By comparison, 16 percent of the 60 study participants who did not have weight-loss surgery met the three diabetes control targets after a year. That fell to 4 percent after five years, according to the study.

Billington said the drop-off in effectiveness probably was not a question of regaining weight after surgery. Participants’ weights were found to be “fairly stable” between two and five years after the procedure, he said.

Instead, he suggested that much of the benefit loss “may be related to withdrawal of the intense [post-surgery] lifestyle and medical management after two years, when the participants were transitioned to usual medical care.”

The study appears in the Jan. 16 issue of Journal of the American Medical Association.

The benefits of weight-loss surgery, however, extend beyond people with diabetes, another study in the same journal issue reported.

It found that weight-loss surgery can greatly decrease obese people’s odds of dying in the four to five years after the procedure.

The study found “lower mortality rates — up to 50 percent [lower] — in the obese patient undergoing surgery, as opposed to matched obese patients who continue with usual care,” said lead study author Orna Reges. She’s an epidemiologist at the Clalit Research Institute in Tel Aviv, Israel.

“These results are in line with previous results, which demonstrated the benefit of bariatric surgery to reduce all-cause mortality in the short term,” Reges said.

The benefit might stem from people’s ability to maintain weight loss, the researchers said.

Reges’ study tracked nearly 8,400 people in Israel for an average of 4.5 years after their weight-loss surgery. Their outcomes were compared with those of more than 25,000 obese people who did not have weight-loss surgery.

About 60 percent of those who’d had surgery maintained much of their weight loss, compared with 8 percent of those who hadn’t had surgery.

In the diabetes study, which involved only people who were obese and had the blood sugar disease, participants had been dealing with diabetes for nine years, on average.

Though the diabetes-control benefits achieved right after surgery did taper off over time, most people’s readings were still better at the five-year point than they had been before their surgery, according to the study results.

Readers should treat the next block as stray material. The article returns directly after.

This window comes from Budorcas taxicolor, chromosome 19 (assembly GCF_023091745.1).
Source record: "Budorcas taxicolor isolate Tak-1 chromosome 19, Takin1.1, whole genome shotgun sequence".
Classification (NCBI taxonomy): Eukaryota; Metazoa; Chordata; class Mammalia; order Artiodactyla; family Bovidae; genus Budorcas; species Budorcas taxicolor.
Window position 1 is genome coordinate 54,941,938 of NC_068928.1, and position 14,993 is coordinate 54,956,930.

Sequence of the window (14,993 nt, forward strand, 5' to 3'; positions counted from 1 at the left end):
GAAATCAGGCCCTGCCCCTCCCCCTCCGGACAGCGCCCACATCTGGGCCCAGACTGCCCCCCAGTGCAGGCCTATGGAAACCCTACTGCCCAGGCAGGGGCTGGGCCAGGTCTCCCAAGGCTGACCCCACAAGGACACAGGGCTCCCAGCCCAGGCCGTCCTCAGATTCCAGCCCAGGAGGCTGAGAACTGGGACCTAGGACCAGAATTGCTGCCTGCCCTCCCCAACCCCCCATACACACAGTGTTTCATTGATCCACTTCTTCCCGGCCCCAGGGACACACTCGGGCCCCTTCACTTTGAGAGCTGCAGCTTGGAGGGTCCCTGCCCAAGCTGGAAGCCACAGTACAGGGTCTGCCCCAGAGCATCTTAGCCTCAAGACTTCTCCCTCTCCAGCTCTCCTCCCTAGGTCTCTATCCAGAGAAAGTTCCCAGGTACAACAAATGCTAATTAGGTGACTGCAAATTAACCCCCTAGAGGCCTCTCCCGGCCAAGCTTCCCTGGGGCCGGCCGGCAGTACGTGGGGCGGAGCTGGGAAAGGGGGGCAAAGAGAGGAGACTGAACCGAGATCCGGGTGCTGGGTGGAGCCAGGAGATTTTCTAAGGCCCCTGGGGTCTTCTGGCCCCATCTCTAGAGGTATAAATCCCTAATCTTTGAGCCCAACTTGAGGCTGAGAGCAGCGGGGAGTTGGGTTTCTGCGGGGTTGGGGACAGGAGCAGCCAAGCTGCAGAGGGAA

Generally, blood sugar control held up the best, compared with blood pressure and cholesterol control, Billington said.

Whether weight-loss surgery is worth it for people with diabetes, Billington said, is “a matter of perspective.”

“The improvement in achievement of the triple endpoint [markers] is significant, but may not be large enough to warrant the adverse events,” he said. People who’d had surgery had more gastrointestinal problems such as small bowel obstructions and leaks, the study found.

“The surgery group did get better blood sugar control at the price of more adverse events,” Billington said.

Dr. John Morton, chief of bariatric and minimally invasive surgery at Stanford University School of Medicine in California, was less equivocal.

“This paper again demonstrates the strong superiority of surgical management versus lifestyle changes for treatment of obesity and diabetes,” he said.

But Morton acknowledged that the surgery’s protective impact did appear to weaken and offered possible explanations.

For one thing, the study participants had “long-standing, poorly controlled diabetes,” he noted. “Consequently, treatment of late-stage disease … will be harder to eradicate. The study highlights the need for earlier referral for treatment.

“In addition, a sizable portion of patients were of Asian background, who can have diabetes at much lower weights, indicating a different course of disease for these patients, independent of weight,” Morton said.

More information

The American Society for Metabolic and Bariatric Surgery has more on weight-loss surgery and diabetes.

© 2018 HealthDay. All rights reserved.

Posted: January 2018

Tagged with:

About author

Related Articles